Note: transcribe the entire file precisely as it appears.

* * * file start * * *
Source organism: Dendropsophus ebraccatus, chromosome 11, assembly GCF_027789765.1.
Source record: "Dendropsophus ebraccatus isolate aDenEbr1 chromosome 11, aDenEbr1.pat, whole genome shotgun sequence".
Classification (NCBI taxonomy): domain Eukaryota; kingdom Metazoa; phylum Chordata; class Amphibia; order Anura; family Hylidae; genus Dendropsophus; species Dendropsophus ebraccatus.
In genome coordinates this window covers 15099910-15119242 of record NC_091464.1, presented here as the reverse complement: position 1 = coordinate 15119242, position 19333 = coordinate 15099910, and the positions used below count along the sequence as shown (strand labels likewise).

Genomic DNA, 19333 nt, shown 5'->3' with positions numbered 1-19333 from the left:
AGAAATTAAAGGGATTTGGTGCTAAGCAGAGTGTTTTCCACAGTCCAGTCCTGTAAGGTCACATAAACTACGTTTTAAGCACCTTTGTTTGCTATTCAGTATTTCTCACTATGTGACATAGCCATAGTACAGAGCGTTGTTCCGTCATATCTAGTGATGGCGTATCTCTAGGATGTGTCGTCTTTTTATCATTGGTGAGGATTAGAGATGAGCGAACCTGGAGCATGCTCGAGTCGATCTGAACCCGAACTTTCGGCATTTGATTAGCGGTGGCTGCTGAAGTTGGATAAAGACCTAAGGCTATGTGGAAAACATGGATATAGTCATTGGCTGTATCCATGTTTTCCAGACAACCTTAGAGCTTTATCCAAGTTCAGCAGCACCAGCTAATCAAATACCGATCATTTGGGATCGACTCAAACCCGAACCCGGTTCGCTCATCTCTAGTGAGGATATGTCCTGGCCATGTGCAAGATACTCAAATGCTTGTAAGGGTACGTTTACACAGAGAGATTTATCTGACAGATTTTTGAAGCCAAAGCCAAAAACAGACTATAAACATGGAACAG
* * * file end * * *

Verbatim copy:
Source organism: Dendropsophus ebraccatus, chromosome 11, assembly GCF_027789765.1.
Source record: "Dendropsophus ebraccatus isolate aDenEbr1 chromosome 11, aDenEbr1.pat, whole genome shotgun sequence".
Classification (NCBI taxonomy): domain Eukaryota; kingdom Metazoa; phylum Chordata; class Amphibia; order Anura; family Hylidae; genus Dendropsophus; species Dendropsophus ebraccatus.
In genome coordinates this window covers 15099910-15119242 of record NC_091464.1, presented here as the reverse complement: position 1 = coordinate 15119242, position 19333 = coordinate 15099910, and the positions used below count along the sequence as shown (strand labels likewise).

Genomic DNA, 19333 nt, shown 5'->3' with positions numbered 1-19333 from the left:
AGAAATTAAAGGGATTTGGTGCTAAGCAGAGTGTTTTCCACAGTCCAGTCCTGTAAGGTCACATAAACTACGTTTTAAGCACCTTTGTTTGCTATTCAGTATTTCTCACTATGTGACATAGCCATAGTACAGAGCGTTGTTCCGTCATATCTAGTGATGGCGTATCTCTAGGATGTGTCGTCTTTTTATCATTGGTGAGGATTAGAGATGAGCGAACCTGGAGCATGCTCGAGTCGATCTGAACCCGAACTTTCGGCATTTGATTAGCGGTGGCTGCTGAAGTTGGATAAAGACCTAAGGCTATGTGGAAAACATGGATATAGTCATTGGCTGTATCCATGTTTTCCAGACAACCTTAGAGCTTTATCCAAGTTCAGCAGCACCAGCTAATCAAATACCGATCATTTGGGATCGACTCAAACCCGAACCCGGTTCGCTCATCTCTAGTGAGGATATGTCCTGGCCATGTGCAAGATACTCAAATGCTTGTAAGGGTACGTTTACACAGAGAGATTTATCTGACAGATTTTTGAAGCCAAAGCCAAAAACAGACTATAAACATGGAACAG